By John Gunnell
JULY 8, 2017 — Jay Abitz is the auto shop instructor at Freedom High School in Freedom, WI. Jay started teaching at the school 10 years ago. Jay has developed a program that keeps up with the modern auto repair industry, but also involves older cars.
Jay is passionate about his goals and skilled at communicating them to others. Outside his shop is a wall covered with framed copies of articles about his program in both local and national publications. A Hot Rod magazine article talks about a model car build that his students participate in at a car show. This involves members of the Freedom High School Auto Club that Jay Abitz founded.
At the NEW Motorama show in Green Bay, teen-age members of the Freedom High School Auto Club help younger kids build model cars out of aluminum. The kids watch the model cars being formed, then crimp and trim them and add wheels with guidance from the Freedom High School Auto Club.
Now the model car build has led to a bigger new project in which the Freedom High School Auto Club members may wind up building a SEMA show car. Rick Paulick, who runs NEW Motorama, has donated an old Toyota 4Runner to the club. If all goes according to plan, the truck will be turned into a rock crawler that will be displayed in the Sherwin-Williams booth at SEMA next fall.
Cole Woods checks out the front suspension of the Toyota 4Runner.
The truck has Wisconsin rust issues, especially in the rear wheel wells.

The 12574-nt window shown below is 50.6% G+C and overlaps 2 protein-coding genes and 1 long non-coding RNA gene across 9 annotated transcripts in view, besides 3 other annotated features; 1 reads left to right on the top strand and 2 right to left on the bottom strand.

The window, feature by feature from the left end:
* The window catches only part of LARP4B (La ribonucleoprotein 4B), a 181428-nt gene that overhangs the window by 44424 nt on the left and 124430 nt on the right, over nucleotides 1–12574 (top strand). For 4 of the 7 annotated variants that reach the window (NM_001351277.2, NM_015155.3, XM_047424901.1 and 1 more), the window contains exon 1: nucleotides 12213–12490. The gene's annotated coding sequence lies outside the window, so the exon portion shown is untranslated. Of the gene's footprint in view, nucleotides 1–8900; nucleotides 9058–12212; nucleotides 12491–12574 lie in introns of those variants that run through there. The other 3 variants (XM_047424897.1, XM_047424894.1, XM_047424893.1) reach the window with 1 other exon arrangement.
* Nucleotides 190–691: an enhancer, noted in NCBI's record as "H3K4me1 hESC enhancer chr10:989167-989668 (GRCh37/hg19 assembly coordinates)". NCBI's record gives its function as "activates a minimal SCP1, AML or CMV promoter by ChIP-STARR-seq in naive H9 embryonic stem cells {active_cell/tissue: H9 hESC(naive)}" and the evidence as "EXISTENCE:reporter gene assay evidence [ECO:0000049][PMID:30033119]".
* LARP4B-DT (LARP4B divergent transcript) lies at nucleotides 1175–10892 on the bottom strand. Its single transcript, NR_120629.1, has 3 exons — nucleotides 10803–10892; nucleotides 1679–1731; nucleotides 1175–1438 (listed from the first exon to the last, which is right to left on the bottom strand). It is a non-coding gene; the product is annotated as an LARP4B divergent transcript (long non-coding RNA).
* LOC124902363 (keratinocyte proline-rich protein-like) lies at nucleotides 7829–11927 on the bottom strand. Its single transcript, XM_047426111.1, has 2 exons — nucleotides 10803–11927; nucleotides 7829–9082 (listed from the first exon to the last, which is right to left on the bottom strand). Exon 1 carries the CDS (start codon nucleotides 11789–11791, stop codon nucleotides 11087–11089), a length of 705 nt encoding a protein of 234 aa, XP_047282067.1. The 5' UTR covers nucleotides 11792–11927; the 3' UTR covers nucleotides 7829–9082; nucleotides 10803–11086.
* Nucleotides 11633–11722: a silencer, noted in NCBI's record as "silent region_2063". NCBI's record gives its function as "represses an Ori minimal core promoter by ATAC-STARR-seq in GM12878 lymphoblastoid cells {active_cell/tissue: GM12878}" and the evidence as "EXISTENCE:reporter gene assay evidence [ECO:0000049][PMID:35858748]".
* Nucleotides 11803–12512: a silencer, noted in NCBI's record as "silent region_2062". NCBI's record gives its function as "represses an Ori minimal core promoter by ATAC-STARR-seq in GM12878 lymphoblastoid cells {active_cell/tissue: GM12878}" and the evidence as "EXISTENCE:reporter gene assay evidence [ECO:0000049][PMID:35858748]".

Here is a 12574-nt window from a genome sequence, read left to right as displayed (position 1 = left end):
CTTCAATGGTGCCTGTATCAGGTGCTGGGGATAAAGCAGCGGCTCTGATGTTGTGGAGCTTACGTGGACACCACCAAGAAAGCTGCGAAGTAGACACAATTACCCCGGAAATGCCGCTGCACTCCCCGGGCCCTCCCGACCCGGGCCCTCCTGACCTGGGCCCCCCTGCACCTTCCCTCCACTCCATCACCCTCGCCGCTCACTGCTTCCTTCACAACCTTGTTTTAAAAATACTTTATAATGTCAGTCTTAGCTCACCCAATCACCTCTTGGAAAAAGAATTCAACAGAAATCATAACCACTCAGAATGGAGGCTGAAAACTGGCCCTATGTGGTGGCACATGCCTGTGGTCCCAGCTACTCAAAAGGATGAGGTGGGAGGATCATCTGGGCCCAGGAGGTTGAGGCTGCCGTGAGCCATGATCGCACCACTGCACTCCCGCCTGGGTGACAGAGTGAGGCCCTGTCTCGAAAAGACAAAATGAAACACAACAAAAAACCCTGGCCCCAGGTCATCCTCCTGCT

"First, we're going to go through the 4Runner to make sure it's mechanically sound," Abitz explained. "We'll do a coolant flush, change belts and clean it up a little bit. We're going to be putting in a lift kit donated by a company called Truedell Performance. Then, we'll work on the off-road, rock crawler look."
Being a Wisconsin vehicle that saw year-round, everyday use, the 4Runner has some rust issues. "We're going to be doing paint and body work, as well as mechanical stuff," said Abitz. "A lot of sheet metal will be fabricated by our students and others who will help us. The paint will be donated by Sherwin-Williams — one of my biggest supporters. They sponsor us through the Collision Repair Educational Foundation. They'll be donating the base coat, clear coat, primer and all that, as well as most materials like filler, etc.; whatever we need."
Abitz is thinking about a basic off-road interior that will require minimum work and expense. "We're thinking a 5-point harness, racing bucket seats and things like that," he said. "Not a ton of flash in the interior; more of a utilitarian look. And once we get the body and paint work done, we'll clean up the frame and do an undercoating. We'll probably use a Sherwin-Williams bed liner product underneath the vehicle and inside the chassis on the floor."
Tim Van Veghel seemed to scratch his head after checking the underside.
The initial plan is to have the students and other people willing to help meet on Wednesday afternoons and evenings to work on the 4Runner together. With the school year factored in, the transformation of the truck is targeted for "Octoberish," according to Abitz. "Since we start off a new semester in September and we have to have it finished by October (to make it to SEMA,) it probably has to be mostly done by August. The people who will be working on it are mostly members of the club, including about 40 current students, but we'll also have alumni, local gearheads and a number of professionals helping out."